Boulder City embarking on ‘astrotourism’ goal

Boulder City embarking on 'astrotourism' goal
Published: Nov. 21, 2023 at 12:14 AM PST
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LAS VEGAS, Nev. (FOX5) - Work is beginning to make Boulder City an astrotourism destination.

Unsurprisingly, the light pollution that accompanies Las Vegas’ bright neon signs and sprawling population makes it nearly impossible to more than just a few stars at night from inside the Valley.

Boulder City is aiming to make it so Las Vegans and visitors don’t have to drive to the middle of the desert to get a good look at the stars, making the city of about 15,000 a more attractive stargazing destination.

The city is doing this by replacing its lights in places like parks, parking lots and roads with dimmable bulbs that have shields on their sides.

“The idea is to make sure the light goes where we want it to go,” explained Boulder City Utilities Director Joe Stubitz. “It doesn’t go out into the natural night sky. It doesn’t go out into people’s backyards.”

Stubitz says Boulder City could be an International Dark Sky Association Community, which, in addition to making more of the night sky visible, is concerned with light pollution’s effect on wildlife.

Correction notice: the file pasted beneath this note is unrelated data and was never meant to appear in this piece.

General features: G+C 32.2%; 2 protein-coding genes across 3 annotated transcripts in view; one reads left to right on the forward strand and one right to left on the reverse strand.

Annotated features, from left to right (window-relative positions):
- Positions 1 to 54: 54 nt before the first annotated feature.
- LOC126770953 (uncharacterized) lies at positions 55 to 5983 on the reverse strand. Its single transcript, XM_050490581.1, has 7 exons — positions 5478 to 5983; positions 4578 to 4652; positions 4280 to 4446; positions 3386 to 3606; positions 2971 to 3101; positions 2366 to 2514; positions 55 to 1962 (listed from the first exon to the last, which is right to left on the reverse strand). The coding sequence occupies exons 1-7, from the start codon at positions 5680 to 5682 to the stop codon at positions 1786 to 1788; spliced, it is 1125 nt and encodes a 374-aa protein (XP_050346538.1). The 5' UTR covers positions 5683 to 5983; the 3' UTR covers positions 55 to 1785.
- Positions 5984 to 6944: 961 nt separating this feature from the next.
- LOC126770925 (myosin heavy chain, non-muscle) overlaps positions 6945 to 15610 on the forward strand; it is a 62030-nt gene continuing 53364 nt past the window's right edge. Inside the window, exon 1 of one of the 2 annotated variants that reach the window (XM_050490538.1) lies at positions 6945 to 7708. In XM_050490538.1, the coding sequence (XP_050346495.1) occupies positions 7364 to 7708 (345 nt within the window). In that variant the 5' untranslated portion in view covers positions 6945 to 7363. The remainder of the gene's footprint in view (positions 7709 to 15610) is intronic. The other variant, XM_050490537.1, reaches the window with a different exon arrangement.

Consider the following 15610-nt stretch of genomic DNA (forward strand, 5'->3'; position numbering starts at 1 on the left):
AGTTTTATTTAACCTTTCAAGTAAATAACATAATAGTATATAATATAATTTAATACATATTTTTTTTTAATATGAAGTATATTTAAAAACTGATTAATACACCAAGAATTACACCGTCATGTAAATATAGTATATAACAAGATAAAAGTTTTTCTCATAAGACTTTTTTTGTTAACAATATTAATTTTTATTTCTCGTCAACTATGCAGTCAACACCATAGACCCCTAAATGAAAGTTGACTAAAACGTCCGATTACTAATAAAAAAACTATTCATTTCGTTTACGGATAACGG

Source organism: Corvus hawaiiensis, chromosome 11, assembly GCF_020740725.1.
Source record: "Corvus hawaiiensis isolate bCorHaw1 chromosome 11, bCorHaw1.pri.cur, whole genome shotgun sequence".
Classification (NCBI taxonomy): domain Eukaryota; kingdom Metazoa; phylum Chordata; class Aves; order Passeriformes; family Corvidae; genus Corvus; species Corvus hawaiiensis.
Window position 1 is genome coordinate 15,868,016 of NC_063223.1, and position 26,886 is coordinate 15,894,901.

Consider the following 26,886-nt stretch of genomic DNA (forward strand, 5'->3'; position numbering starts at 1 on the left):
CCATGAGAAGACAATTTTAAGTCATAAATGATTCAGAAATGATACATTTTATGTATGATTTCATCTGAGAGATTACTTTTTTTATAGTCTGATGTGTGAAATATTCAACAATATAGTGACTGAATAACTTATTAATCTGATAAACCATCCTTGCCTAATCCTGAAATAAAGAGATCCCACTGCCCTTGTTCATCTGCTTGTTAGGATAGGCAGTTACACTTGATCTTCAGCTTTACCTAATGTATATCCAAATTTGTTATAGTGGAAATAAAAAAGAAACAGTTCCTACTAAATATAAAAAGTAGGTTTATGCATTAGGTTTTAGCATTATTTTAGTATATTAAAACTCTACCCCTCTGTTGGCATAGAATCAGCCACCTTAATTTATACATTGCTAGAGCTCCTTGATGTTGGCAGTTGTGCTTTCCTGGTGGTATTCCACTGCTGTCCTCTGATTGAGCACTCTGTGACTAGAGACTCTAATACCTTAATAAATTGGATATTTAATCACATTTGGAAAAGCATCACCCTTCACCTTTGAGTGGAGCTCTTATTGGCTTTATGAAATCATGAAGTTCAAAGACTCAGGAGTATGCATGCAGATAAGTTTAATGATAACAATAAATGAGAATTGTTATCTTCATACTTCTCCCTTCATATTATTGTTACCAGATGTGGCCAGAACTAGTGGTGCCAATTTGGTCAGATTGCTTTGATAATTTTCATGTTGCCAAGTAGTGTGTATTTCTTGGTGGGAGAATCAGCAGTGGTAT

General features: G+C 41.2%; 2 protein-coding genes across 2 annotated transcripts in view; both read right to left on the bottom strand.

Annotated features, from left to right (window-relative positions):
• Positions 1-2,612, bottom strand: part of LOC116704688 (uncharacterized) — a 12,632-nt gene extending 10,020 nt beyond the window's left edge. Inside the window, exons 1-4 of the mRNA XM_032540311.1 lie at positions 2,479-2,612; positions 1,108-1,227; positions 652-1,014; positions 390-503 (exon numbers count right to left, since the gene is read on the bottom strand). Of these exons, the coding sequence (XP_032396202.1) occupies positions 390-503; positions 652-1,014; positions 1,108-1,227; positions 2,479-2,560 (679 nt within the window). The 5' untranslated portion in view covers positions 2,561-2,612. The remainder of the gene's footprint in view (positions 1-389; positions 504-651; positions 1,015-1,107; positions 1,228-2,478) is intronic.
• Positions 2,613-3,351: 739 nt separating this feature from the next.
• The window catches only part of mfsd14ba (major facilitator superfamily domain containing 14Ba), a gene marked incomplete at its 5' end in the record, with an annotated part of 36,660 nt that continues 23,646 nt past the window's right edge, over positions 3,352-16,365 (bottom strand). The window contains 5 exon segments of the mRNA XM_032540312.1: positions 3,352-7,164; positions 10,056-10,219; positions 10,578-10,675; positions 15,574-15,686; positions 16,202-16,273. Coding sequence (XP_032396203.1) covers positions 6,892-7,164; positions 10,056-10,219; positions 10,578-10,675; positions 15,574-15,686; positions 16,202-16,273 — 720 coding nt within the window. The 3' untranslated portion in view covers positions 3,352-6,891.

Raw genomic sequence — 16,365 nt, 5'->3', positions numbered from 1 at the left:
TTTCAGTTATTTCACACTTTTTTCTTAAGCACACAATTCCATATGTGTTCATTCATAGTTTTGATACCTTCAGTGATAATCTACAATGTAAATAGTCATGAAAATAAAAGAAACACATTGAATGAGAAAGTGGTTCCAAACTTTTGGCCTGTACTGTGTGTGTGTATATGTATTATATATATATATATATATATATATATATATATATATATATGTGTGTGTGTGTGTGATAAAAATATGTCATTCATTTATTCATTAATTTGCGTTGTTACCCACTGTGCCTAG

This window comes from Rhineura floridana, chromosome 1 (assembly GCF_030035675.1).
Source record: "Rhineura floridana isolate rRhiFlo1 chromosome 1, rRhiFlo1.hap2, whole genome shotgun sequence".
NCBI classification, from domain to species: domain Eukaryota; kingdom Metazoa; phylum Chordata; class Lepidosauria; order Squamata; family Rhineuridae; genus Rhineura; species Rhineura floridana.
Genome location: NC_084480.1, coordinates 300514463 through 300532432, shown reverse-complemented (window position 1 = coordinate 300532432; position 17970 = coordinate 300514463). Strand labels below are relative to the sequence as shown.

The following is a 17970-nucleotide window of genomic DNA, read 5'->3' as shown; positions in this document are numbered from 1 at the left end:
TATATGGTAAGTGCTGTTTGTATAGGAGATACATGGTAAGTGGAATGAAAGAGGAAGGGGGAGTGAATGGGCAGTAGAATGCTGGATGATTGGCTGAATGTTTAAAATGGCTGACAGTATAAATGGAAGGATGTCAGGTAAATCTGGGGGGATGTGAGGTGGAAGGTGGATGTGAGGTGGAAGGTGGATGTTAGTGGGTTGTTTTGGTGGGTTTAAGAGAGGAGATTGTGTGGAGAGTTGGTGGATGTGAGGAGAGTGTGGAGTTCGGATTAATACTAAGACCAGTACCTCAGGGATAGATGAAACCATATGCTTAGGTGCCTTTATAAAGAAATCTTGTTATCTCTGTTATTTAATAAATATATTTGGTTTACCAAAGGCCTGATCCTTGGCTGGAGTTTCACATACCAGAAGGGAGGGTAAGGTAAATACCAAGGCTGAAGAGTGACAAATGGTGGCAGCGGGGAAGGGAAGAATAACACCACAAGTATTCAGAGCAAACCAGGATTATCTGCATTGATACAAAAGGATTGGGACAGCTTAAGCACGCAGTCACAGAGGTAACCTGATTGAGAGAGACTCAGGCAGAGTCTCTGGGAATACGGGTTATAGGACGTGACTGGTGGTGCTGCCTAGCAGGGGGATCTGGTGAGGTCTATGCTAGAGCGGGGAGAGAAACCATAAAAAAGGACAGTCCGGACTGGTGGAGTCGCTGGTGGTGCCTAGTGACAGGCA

“It does affect animals in a lot of different negative ways – our impacts on the environment,” Stubitz said.

A few hundred of the 2,500 streetlights in Boulder City have already been replaced.

The project was made possible through a grant from the Nevada Division of Outdoor Recreation and the Economic Development Agency. It should take about five years to complete.

By that time, you should be able to see a lot more stars when you look up in Boulder City after sundown.

“Looking out at the eastern part of the night sky, you’ll be able to see a lot of constellations,” Stubitz predicts. “And we still see that now, but that’s what we’re hoping to bring Boulder City -- to experience that natural beauty of the sky.”

To accelerate the darkening of skies in the city, the local government is incentivizing people to install their own dimmable lights on their properties with rebate programs.

The National Park Service reports that in addition to saving money with more economical bulbs, dark sky tourism brings a big boost to the local economy.